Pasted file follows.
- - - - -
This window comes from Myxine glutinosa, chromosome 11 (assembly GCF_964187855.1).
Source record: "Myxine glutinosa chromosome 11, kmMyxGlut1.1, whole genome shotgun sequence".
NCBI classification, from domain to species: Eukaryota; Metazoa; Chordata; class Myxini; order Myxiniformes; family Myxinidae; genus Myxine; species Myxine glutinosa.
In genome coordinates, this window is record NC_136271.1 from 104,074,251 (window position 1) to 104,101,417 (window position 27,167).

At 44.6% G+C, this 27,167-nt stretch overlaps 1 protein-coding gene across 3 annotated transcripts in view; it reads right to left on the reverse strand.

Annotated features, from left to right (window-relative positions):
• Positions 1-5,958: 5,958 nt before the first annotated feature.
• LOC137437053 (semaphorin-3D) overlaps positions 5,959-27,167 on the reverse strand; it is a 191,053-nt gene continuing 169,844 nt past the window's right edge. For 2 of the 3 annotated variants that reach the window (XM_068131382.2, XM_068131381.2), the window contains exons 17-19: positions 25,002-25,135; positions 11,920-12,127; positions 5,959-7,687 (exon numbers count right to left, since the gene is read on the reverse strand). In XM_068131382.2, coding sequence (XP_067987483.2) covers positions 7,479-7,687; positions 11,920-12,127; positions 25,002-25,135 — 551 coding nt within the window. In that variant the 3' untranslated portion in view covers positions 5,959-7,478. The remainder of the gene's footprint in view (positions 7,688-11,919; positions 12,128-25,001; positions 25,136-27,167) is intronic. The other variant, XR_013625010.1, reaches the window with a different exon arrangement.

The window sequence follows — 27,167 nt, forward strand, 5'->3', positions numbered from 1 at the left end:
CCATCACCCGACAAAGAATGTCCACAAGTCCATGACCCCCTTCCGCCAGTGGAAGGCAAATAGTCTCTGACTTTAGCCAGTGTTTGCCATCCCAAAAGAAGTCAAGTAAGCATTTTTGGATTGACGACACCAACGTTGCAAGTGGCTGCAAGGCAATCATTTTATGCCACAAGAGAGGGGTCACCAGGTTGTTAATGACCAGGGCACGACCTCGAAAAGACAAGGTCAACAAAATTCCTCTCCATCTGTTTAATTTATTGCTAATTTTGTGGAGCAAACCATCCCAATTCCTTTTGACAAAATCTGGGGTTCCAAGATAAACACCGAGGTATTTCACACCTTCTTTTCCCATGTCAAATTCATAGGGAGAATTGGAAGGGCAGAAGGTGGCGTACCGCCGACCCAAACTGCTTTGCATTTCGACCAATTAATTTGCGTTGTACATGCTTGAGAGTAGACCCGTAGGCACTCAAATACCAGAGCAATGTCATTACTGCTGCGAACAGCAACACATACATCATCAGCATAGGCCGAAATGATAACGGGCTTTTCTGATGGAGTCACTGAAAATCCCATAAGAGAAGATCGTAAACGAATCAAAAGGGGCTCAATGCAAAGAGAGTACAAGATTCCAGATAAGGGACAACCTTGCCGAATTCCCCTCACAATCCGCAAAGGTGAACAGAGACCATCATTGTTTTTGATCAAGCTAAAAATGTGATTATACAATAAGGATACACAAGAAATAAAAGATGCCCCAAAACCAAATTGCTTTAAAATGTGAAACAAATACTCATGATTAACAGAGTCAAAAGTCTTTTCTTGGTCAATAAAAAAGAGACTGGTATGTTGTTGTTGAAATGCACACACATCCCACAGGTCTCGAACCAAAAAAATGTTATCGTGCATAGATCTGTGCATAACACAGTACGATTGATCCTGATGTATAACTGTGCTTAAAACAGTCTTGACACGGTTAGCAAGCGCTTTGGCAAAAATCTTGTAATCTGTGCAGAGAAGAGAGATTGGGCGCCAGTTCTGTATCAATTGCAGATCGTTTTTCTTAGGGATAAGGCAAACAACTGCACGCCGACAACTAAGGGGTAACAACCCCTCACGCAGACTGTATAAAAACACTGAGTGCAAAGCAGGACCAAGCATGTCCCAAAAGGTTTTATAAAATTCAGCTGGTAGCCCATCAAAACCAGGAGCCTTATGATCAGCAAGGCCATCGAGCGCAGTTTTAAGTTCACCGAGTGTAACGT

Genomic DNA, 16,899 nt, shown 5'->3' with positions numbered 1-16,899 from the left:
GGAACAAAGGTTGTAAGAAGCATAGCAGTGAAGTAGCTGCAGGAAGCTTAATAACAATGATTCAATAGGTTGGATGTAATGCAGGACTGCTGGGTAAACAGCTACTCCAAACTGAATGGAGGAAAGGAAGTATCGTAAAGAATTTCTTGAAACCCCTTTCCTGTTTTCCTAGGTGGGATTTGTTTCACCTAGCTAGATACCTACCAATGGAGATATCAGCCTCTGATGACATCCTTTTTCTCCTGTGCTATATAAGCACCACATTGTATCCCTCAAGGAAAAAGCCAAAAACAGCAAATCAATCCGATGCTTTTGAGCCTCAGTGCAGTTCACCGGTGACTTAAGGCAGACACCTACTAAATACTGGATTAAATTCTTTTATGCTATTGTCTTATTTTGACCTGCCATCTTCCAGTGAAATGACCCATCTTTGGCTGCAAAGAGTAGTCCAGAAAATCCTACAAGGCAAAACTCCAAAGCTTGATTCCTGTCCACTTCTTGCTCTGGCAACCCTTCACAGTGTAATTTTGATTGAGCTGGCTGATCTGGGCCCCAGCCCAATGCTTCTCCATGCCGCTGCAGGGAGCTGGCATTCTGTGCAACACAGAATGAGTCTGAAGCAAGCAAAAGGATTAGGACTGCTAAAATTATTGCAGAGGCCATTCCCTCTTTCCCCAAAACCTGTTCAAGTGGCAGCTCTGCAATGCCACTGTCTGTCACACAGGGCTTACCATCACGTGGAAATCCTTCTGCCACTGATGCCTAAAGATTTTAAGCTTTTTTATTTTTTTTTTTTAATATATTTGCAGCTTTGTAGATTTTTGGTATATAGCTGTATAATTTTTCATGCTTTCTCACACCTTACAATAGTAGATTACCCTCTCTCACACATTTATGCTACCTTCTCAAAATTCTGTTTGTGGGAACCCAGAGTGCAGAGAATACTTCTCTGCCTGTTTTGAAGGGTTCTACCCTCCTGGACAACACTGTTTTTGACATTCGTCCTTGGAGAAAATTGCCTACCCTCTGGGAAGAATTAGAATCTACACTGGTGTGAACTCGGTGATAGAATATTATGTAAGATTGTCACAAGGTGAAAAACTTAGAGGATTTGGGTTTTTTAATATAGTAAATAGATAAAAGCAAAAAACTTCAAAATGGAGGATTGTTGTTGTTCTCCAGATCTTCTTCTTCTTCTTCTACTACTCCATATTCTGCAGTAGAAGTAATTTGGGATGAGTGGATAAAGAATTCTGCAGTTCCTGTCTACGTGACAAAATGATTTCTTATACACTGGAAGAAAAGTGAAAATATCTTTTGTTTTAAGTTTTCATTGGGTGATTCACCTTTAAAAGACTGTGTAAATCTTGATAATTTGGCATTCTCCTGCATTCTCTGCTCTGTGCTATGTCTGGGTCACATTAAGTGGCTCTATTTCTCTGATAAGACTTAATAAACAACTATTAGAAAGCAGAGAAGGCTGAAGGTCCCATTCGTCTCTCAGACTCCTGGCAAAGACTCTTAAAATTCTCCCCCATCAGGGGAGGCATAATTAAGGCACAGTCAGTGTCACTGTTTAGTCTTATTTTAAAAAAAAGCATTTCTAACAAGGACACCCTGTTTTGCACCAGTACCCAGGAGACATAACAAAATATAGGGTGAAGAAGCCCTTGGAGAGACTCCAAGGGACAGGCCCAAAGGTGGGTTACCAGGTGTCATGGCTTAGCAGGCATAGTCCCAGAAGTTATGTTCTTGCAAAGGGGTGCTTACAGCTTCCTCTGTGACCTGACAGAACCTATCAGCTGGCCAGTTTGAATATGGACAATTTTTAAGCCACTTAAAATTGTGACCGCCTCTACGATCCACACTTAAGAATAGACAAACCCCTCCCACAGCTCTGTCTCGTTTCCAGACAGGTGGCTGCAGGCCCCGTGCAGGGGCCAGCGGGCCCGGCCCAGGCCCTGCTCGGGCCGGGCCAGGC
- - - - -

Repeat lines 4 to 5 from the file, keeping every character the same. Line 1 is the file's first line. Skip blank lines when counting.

In genome coordinates, this window is record NC_136271.1 from 104,074,251 (window position 1) to 104,101,417 (window position 27,167).

At 44.6% G+C, this 27,167-nt stretch overlaps 1 protein-coding gene across 3 annotated transcripts in view; it reads right to left on the reverse strand.